This *is* okay with me communicates something in a way that invites connection while acknowledging our separateness. For me that is preferable to focusing on this is *not* okay with me in situations where I can help it.

I was blessed with sensitive, "spirited" and complex children. I'm grateful for it because it challenged my parenting assumptions. I have lightened up and learned to laugh and enjoy them.

I don't mean that to sound like you are less evolved. I am sure that you have found the ways to maximize peace, harmony and productivity in your home.

I strongly object to holding "nice" parents up as ineffective. Other posters have done a much better job of explaining why that is not okay.

I am a nice person. I am a kind person. I am strong and powerful. I am a competent person. My kids know all those things. I hope that my modeling those characteristics most of the time, they can find those characteristics in themselves as they grow.

(Actually my children believe I am the strongest person in the world beside Pippi Longstocking, which considering I am a turning 48 year old woman is beyond funny. Now when I was 19.....)
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#116 of 125 Old 11-15-2007, 04:45 PM
 
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I am sure that you have found the ways to maximize peace, harmony and productivity in your home.
I think that this forum would be so much more peaceful and productive if we could all assume this about each other! I mean, afterall, how many people really give *this* much thought to parenting?

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I am a turning 48 year old woman
Last week, I noticed that another mama here (who shares many of your philosophies) is similarly aged. So now I am wondering if I will be able to make those philosphies work better in my next decade .
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#117 of 125 Old 11-15-2007, 06:05 PM
 
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Let me start by saying I don't agree with hitting or shaming. I don't agree with teaching a child with anger.

It seems like there is this whole movement in AP mom communities to not be negative AT ALL, and it seems to be to their detriment and the detriment of their child.

Example: I run a daycare and work with strictly toddlers. I have a family who was adamant about not using the world "No!". She really fell into this "positive discapline" thing to the extreme. Of course, she just had to come up with all sorts of "creative" ways to say "no"........"not for babies" "don't", etc etc. What's the point?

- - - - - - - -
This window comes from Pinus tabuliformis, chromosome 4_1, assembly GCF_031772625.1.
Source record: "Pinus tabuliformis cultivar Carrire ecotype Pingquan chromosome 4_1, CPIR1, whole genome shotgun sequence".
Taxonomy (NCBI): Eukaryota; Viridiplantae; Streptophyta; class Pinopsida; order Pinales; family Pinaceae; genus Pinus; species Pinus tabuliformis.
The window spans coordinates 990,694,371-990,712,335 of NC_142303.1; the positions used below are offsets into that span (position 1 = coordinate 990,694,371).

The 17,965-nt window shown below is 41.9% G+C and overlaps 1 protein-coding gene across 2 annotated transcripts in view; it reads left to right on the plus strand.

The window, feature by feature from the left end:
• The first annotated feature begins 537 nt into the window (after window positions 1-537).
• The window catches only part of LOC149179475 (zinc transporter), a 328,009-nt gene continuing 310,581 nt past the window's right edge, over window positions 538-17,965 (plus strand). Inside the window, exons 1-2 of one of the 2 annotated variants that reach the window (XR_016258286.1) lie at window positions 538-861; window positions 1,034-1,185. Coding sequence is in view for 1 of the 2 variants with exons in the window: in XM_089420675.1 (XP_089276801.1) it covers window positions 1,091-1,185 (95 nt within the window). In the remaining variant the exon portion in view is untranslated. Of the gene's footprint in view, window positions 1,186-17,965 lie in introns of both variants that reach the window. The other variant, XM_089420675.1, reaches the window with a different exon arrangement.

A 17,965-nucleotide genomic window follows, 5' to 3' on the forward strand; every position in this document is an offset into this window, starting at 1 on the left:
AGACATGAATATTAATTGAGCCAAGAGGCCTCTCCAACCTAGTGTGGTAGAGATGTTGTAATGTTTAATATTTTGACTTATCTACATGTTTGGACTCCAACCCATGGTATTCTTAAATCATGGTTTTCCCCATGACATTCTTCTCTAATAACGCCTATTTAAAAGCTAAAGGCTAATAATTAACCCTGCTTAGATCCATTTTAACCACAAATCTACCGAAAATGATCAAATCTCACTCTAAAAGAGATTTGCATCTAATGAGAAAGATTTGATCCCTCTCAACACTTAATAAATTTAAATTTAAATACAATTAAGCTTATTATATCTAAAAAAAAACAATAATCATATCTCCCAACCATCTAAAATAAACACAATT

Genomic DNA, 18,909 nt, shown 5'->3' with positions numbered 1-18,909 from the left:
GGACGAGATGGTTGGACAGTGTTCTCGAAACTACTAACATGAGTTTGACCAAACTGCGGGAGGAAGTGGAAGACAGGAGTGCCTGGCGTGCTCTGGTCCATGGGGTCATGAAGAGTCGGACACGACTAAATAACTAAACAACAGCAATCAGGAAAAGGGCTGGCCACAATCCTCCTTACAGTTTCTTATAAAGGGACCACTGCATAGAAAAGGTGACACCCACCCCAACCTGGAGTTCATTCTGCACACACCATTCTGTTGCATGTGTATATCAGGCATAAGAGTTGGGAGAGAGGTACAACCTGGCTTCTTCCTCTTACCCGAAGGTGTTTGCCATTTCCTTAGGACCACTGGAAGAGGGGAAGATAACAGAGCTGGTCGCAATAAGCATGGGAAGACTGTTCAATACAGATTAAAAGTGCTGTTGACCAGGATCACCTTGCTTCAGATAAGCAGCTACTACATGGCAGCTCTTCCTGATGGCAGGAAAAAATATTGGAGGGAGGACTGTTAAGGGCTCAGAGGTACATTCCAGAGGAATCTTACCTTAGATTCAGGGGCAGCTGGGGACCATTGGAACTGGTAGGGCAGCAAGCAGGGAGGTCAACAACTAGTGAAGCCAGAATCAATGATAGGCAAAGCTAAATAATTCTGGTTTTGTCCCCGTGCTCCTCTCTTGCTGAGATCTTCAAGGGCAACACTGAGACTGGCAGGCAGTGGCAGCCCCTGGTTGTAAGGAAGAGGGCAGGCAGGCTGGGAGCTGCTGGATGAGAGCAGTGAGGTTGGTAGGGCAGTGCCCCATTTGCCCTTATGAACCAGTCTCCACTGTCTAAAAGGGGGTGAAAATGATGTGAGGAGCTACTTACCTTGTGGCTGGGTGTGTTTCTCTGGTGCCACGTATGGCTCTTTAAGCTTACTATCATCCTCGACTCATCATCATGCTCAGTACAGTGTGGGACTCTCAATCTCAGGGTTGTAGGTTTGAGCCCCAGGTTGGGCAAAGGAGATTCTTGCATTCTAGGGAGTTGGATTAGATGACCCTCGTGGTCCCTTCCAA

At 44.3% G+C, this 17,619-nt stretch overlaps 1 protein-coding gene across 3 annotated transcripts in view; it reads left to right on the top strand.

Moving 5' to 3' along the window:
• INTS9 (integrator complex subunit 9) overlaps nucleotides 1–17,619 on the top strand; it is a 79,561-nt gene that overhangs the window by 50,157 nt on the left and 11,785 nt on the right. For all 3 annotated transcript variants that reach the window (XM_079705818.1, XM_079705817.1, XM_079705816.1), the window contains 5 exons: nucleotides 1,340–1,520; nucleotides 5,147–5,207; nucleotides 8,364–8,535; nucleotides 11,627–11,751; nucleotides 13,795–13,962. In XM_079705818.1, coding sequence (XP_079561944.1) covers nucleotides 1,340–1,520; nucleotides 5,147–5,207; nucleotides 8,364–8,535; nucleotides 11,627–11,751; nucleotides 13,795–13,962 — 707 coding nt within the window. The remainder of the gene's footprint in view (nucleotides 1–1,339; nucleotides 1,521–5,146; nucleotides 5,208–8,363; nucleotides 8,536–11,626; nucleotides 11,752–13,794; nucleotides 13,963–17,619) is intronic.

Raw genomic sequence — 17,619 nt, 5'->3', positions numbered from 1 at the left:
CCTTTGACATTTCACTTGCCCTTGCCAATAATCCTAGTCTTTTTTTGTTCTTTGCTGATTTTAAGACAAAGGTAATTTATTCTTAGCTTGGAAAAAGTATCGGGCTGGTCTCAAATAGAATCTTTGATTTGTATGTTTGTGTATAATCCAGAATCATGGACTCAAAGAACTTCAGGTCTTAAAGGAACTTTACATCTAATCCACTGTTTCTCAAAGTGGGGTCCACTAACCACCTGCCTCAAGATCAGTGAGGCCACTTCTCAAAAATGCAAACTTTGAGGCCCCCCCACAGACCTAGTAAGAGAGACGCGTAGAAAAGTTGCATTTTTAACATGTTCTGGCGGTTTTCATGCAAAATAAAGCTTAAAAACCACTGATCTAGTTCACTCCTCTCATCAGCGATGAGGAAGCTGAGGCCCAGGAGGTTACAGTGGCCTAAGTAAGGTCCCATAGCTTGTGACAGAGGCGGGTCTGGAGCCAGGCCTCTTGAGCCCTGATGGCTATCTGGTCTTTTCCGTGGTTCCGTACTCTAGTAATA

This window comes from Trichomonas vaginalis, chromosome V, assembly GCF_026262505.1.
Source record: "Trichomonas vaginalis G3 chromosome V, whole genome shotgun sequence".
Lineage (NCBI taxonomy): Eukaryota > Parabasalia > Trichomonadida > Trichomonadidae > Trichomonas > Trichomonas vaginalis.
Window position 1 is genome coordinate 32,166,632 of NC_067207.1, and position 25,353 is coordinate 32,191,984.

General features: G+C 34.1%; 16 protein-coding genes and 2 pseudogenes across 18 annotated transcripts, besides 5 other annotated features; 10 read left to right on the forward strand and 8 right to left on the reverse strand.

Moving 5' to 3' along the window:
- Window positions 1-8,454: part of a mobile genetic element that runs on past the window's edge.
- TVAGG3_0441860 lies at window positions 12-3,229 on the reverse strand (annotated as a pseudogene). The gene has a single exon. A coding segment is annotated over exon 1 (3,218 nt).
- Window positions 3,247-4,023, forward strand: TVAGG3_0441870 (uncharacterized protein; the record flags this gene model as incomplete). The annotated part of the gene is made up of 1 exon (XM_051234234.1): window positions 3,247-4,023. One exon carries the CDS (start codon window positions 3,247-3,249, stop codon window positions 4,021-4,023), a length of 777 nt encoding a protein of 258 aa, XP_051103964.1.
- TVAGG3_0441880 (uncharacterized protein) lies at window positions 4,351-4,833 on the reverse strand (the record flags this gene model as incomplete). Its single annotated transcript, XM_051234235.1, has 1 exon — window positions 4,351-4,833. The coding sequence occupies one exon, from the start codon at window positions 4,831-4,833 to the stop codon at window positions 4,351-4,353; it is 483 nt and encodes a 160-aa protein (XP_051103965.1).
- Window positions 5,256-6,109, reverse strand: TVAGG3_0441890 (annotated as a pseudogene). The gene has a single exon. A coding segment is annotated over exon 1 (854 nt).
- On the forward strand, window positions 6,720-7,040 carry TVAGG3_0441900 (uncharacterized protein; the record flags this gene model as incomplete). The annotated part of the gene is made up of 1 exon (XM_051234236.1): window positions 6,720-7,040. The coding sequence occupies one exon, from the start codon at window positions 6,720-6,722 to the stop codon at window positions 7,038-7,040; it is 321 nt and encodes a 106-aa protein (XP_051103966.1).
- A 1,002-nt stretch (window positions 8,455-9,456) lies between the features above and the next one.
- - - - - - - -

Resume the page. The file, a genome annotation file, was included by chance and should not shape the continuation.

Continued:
But the worst part is that she'd say these phrases in a kind, sweet, doting voice. Her daughter would hit her in the face violently and she'd sweetly say "Please don't hit mama!!!". What the heck is that teaching the kid? Oh yeah.......that you get positive attention when you hit! :

It seems like the GD pendulum, if you will, has really swung to an almost dysfunctional extreme of being nice to your kids no matter what. What's wrong with saying "no"? What's wrong with setting boundries and limits? What's wrong with letting children know there are negative consequences to some things? I don't think that letting them know, say, hitting is a bad thing means you have to beat them. But firmly letting them now that it's not ok to hit friends just teaches them that...........if you hit friends, people will be unhappy with you! In real life, not everyone is always going to give you positive attention for everything you do.

I see a lot of posts here where parents ask for help with a big issue.........hitting, biting, other violent behavior.......and the first response is "well why are they doing it". I'm sorry, but I don't CARE WHY my 3 year old hit another kid, it's no ok. We'll talk about it and share our feelings AFTER he knows that it's not ok. It seems like it's just making excuses for bad behavior to say "Well, she hit because she was really tired". So you're teaching your kid that it's ok to be violent to others if you have a good excuse to do so?

I get a little worried at the AP label at times because it just seems so often lately it's associate with "those parents"..........those parents you see in the mall or the grocery store who have a child abusing the crud out of them and all the while the parent is gently cooing "Whats wrong bunny? Mommy doesn't like it when you hit me with that spatula!". YKWIM?